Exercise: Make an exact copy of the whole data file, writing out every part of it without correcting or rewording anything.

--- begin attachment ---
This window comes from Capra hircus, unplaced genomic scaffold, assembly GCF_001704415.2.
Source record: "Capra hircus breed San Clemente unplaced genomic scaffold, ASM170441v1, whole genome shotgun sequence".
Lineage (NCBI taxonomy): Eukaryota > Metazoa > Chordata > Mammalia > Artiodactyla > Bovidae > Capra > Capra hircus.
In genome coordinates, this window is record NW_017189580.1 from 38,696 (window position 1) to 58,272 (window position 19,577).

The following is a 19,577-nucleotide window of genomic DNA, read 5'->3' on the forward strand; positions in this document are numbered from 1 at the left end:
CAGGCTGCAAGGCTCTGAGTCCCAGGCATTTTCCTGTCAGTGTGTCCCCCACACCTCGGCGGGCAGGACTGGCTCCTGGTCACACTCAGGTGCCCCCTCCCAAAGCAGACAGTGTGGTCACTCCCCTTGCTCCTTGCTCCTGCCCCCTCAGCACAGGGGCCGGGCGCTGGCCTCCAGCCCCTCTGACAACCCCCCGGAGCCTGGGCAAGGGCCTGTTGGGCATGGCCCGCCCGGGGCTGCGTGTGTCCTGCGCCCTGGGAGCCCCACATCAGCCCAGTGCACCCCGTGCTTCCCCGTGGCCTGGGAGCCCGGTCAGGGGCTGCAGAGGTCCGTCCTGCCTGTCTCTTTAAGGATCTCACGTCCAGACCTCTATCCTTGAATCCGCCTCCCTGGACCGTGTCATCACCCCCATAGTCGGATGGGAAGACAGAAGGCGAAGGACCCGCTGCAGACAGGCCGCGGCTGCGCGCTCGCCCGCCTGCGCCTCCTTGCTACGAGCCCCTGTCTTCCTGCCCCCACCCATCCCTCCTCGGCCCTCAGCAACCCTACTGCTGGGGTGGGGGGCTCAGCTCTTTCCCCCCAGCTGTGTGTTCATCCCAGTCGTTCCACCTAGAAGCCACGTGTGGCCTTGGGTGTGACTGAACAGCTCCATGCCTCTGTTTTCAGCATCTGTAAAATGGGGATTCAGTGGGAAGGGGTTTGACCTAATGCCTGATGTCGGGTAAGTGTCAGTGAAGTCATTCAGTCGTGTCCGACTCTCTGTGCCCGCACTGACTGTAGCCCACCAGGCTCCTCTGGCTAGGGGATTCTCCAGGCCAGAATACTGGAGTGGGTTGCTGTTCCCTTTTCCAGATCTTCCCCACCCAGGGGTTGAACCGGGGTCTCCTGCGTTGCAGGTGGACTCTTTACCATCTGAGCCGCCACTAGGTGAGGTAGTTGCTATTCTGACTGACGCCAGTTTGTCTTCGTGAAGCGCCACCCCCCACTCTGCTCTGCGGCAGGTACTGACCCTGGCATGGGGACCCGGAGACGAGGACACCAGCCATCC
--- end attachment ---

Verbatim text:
This window comes from Capra hircus, unplaced genomic scaffold, assembly GCF_001704415.2.
Source record: "Capra hircus breed San Clemente unplaced genomic scaffold, ASM170441v1, whole genome shotgun sequence".
Lineage (NCBI taxonomy): Eukaryota > Metazoa > Chordata > Mammalia > Artiodactyla > Bovidae > Capra > Capra hircus.
In genome coordinates, this window is record NW_017189580.1 from 38,696 (window position 1) to 58,272 (window position 19,577).

The following is a 19,577-nucleotide window of genomic DNA, read 5'->3' on the forward strand; positions in this document are numbered from 1 at the left end:
CAGGCTGCAAGGCTCTGAGTCCCAGGCATTTTCCTGTCAGTGTGTCCCCCACACCTCGGCGGGCAGGACTGGCTCCTGGTCACACTCAGGTGCCCCCTCCCAAAGCAGACAGTGTGGTCACTCCCCTTGCTCCTTGCTCCTGCCCCCTCAGCACAGGGGCCGGGCGCTGGCCTCCAGCCCCTCTGACAACCCCCCGGAGCCTGGGCAAGGGCCTGTTGGGCATGGCCCGCCCGGGGCTGCGTGTGTCCTGCGCCCTGGGAGCCCCACATCAGCCCAGTGCACCCCGTGCTTCCCCGTGGCCTGGGAGCCCGGTCAGGGGCTGCAGAGGTCCGTCCTGCCTGTCTCTTTAAGGATCTCACGTCCAGACCTCTATCCTTGAATCCGCCTCCCTGGACCGTGTCATCACCCCCATAGTCGGATGGGAAGACAGAAGGCGAAGGACCCGCTGCAGACAGGCCGCGGCTGCGCGCTCGCCCGCCTGCGCCTCCTTGCTACGAGCCCCTGTCTTCCTGCCCCCACCCATCCCTCCTCGGCCCTCAGCAACCCTACTGCTGGGGTGGGGGGCTCAGCTCTTTCCCCCCAGCTGTGTGTTCATCCCAGTCGTTCCACCTAGAAGCCACGTGTGGCCTTGGGTGTGACTGAACAGCTCCATGCCTCTGTTTTCAGCATCTGTAAAATGGGGATTCAGTGGGAAGGGGTTTGACCTAATGCCTGATGTCGGGTAAGTGTCAGTGAAGTCATTCAGTCGTGTCCGACTCTCTGTGCCCGCACTGACTGTAGCCCACCAGGCTCCTCTGGCTAGGGGATTCTCCAGGCCAGAATACTGGAGTGGGTTGCTGTTCCCTTTTCCAGATCTTCCCCACCCAGGGGTTGAACCGGGGTCTCCTGCGTTGCAGGTGGACTCTTTACCATCTGAGCCGCCACTAGGTGAGGTAGTTGCTATTCTGACTGACGCCAGTTTGTCTTCGTGAAGCGCCACCCCCCACTCTGCTCTGCGGCAGGTACTGACCCTGGCATGGGGACCCGGAGACGAGGACACCAGCCATCC